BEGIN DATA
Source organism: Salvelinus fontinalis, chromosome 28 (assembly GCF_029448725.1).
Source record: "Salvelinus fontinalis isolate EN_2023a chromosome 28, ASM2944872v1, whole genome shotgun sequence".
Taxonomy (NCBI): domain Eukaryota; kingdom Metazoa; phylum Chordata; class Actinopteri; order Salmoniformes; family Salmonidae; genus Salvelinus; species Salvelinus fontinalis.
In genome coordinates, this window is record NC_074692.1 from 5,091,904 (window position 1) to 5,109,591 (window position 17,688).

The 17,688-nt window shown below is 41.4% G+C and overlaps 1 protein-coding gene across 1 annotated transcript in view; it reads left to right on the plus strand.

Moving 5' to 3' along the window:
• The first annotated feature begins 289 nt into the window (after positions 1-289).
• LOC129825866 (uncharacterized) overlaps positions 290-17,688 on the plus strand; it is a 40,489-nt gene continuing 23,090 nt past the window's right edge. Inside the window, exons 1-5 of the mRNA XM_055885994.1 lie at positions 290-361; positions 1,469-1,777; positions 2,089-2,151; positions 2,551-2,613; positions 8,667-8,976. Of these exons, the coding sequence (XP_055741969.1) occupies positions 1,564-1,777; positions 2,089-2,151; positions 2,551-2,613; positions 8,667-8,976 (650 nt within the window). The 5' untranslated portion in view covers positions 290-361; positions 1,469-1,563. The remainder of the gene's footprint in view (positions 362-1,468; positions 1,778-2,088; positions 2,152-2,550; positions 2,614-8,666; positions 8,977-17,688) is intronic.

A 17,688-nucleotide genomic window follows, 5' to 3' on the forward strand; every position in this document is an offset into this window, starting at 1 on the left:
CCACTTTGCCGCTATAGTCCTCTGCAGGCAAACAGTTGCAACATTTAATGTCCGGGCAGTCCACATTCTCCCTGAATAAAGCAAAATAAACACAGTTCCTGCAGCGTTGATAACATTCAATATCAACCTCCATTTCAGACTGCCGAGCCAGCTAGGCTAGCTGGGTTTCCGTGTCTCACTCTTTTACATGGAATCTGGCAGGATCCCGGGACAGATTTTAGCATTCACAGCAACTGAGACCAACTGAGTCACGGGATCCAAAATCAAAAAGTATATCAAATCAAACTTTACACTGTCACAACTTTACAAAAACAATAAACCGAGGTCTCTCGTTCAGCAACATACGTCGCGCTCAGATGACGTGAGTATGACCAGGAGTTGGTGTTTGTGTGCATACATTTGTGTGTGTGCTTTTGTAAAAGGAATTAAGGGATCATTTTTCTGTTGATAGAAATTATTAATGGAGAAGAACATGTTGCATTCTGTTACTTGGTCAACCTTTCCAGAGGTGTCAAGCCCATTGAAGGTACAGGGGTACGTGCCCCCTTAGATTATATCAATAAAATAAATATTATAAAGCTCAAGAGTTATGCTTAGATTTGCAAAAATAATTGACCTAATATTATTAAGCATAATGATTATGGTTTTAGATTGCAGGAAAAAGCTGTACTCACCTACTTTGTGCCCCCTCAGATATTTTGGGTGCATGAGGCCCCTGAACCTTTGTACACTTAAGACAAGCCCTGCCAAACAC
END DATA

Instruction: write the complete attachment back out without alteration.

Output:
Source organism: Salvelinus fontinalis, chromosome 28 (assembly GCF_029448725.1).
Source record: "Salvelinus fontinalis isolate EN_2023a chromosome 28, ASM2944872v1, whole genome shotgun sequence".
Taxonomy (NCBI): domain Eukaryota; kingdom Metazoa; phylum Chordata; class Actinopteri; order Salmoniformes; family Salmonidae; genus Salvelinus; species Salvelinus fontinalis.
In genome coordinates, this window is record NC_074692.1 from 5,091,904 (window position 1) to 5,109,591 (window position 17,688).

The 17,688-nt window shown below is 41.4% G+C and overlaps 1 protein-coding gene across 1 annotated transcript in view; it reads left to right on the plus strand.

Moving 5' to 3' along the window:
• The first annotated feature begins 289 nt into the window (after positions 1-289).
• LOC129825866 (uncharacterized) overlaps positions 290-17,688 on the plus strand; it is a 40,489-nt gene continuing 23,090 nt past the window's right edge. Inside the window, exons 1-5 of the mRNA XM_055885994.1 lie at positions 290-361; positions 1,469-1,777; positions 2,089-2,151; positions 2,551-2,613; positions 8,667-8,976. Of these exons, the coding sequence (XP_055741969.1) occupies positions 1,564-1,777; positions 2,089-2,151; positions 2,551-2,613; positions 8,667-8,976 (650 nt within the window). The 5' untranslated portion in view covers positions 290-361; positions 1,469-1,563. The remainder of the gene's footprint in view (positions 362-1,468; positions 1,778-2,088; positions 2,152-2,550; positions 2,614-8,666; positions 8,977-17,688) is intronic.

A 17,688-nucleotide genomic window follows, 5' to 3' on the forward strand; every position in this document is an offset into this window, starting at 1 on the left:
CCACTTTGCCGCTATAGTCCTCTGCAGGCAAACAGTTGCAACATTTAATGTCCGGGCAGTCCACATTCTCCCTGAATAAAGCAAAATAAACACAGTTCCTGCAGCGTTGATAACATTCAATATCAACCTCCATTTCAGACTGCCGAGCCAGCTAGGCTAGCTGGGTTTCCGTGTCTCACTCTTTTACATGGAATCTGGCAGGATCCCGGGACAGATTTTAGCATTCACAGCAACTGAGACCAACTGAGTCACGGGATCCAAAATCAAAAAGTATATCAAATCAAACTTTACACTGTCACAACTTTACAAAAACAATAAACCGAGGTCTCTCGTTCAGCAACATACGTCGCGCTCAGATGACGTGAGTATGACCAGGAGTTGGTGTTTGTGTGCATACATTTGTGTGTGTGCTTTTGTAAAAGGAATTAAGGGATCATTTTTCTGTTGATAGAAATTATTAATGGAGAAGAACATGTTGCATTCTGTTACTTGGTCAACCTTTCCAGAGGTGTCAAGCCCATTGAAGGTACAGGGGTACGTGCCCCCTTAGATTATATCAATAAAATAAATATTATAAAGCTCAAGAGTTATGCTTAGATTTGCAAAAATAATTGACCTAATATTATTAAGCATAATGATTATGGTTTTAGATTGCAGGAAAAAGCTGTACTCACCTACTTTGTGCCCCCTCAGATATTTTGGGTGCATGAGGCCCCTGAACCTTTGTACACTTAAGACAAGCCCTGCCAAACAC